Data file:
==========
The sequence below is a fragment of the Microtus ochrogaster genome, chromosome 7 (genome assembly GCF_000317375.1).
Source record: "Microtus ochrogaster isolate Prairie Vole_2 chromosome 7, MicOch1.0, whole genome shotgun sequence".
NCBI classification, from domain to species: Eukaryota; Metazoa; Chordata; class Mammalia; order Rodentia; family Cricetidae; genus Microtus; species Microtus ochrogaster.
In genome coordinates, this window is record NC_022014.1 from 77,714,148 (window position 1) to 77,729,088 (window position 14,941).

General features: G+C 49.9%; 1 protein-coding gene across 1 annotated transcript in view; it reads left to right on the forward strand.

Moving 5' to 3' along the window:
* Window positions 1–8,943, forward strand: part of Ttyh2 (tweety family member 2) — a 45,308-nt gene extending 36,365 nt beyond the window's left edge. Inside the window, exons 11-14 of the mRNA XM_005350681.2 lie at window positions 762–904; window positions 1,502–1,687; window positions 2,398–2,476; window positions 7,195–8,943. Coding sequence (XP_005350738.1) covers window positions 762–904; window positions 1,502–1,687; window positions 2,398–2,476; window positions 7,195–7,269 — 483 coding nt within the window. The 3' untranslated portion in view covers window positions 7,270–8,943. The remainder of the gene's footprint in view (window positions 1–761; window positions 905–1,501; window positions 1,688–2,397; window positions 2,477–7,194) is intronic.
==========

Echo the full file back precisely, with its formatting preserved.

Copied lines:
The sequence below is a fragment of the Microtus ochrogaster genome, chromosome 7 (genome assembly GCF_000317375.1).
Source record: "Microtus ochrogaster isolate Prairie Vole_2 chromosome 7, MicOch1.0, whole genome shotgun sequence".
NCBI classification, from domain to species: Eukaryota; Metazoa; Chordata; class Mammalia; order Rodentia; family Cricetidae; genus Microtus; species Microtus ochrogaster.
In genome coordinates, this window is record NC_022014.1 from 77,714,148 (window position 1) to 77,729,088 (window position 14,941).

General features: G+C 49.9%; 1 protein-coding gene across 1 annotated transcript in view; it reads left to right on the forward strand.

Moving 5' to 3' along the window:
* Window positions 1–8,943, forward strand: part of Ttyh2 (tweety family member 2) — a 45,308-nt gene extending 36,365 nt beyond the window's left edge. Inside the window, exons 11-14 of the mRNA XM_005350681.2 lie at window positions 762–904; window positions 1,502–1,687; window positions 2,398–2,476; window positions 7,195–8,943. Coding sequence (XP_005350738.1) covers window positions 762–904; window positions 1,502–1,687; window positions 2,398–2,476; window positions 7,195–7,269 — 483 coding nt within the window. The 3' untranslated portion in view covers window positions 7,270–8,943. The remainder of the gene's footprint in view (window positions 1–761; window positions 905–1,501; window positions 1,688–2,397; window positions 2,477–7,194) is intronic.